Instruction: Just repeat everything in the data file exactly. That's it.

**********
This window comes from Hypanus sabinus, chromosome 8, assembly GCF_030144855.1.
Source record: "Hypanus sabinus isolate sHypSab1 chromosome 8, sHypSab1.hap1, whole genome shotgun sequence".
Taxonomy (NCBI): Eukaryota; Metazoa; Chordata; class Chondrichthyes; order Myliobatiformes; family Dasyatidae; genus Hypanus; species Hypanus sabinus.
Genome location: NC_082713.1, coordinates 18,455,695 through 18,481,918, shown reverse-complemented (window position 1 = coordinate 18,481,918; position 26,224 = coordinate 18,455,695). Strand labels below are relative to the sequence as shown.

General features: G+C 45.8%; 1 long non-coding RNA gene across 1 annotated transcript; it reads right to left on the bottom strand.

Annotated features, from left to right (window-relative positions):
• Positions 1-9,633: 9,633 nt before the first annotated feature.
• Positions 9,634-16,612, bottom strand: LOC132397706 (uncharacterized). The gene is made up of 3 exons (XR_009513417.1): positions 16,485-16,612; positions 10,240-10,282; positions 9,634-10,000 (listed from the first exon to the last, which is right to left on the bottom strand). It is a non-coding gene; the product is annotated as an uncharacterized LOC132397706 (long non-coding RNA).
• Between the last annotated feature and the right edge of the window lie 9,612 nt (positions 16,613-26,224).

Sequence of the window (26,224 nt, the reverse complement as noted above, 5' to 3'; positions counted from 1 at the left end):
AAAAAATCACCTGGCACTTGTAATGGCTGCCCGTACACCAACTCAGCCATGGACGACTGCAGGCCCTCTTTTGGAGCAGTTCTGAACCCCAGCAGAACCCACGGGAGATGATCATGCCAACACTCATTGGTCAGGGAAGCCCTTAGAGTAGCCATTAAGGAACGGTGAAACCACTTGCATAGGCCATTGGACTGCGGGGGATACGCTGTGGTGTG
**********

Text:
This window comes from Hypanus sabinus, chromosome 8, assembly GCF_030144855.1.
Source record: "Hypanus sabinus isolate sHypSab1 chromosome 8, sHypSab1.hap1, whole genome shotgun sequence".
Taxonomy (NCBI): Eukaryota; Metazoa; Chordata; class Chondrichthyes; order Myliobatiformes; family Dasyatidae; genus Hypanus; species Hypanus sabinus.
Genome location: NC_082713.1, coordinates 18,455,695 through 18,481,918, shown reverse-complemented (window position 1 = coordinate 18,481,918; position 26,224 = coordinate 18,455,695). Strand labels below are relative to the sequence as shown.

General features: G+C 45.8%; 1 long non-coding RNA gene across 1 annotated transcript; it reads right to left on the bottom strand.

Annotated features, from left to right (window-relative positions):
• Positions 1-9,633: 9,633 nt before the first annotated feature.
• Positions 9,634-16,612, bottom strand: LOC132397706 (uncharacterized). The gene is made up of 3 exons (XR_009513417.1): positions 16,485-16,612; positions 10,240-10,282; positions 9,634-10,000 (listed from the first exon to the last, which is right to left on the bottom strand). It is a non-coding gene; the product is annotated as an uncharacterized LOC132397706 (long non-coding RNA).
• Between the last annotated feature and the right edge of the window lie 9,612 nt (positions 16,613-26,224).

Sequence of the window (26,224 nt, the reverse complement as noted above, 5' to 3'; positions counted from 1 at the left end):
AAAAAATCACCTGGCACTTGTAATGGCTGCCCGTACACCAACTCAGCCATGGACGACTGCAGGCCCTCTTTTGGAGCAGTTCTGAACCCCAGCAGAACCCACGGGAGATGATCATGCCAACACTCATTGGTCAGGGAAGCCCTTAGAGTAGCCATTAAGGAACGGTGAAACCACTTGCATAGGCCATTGGACTGCGGGGGATACGCTGTGGTGTG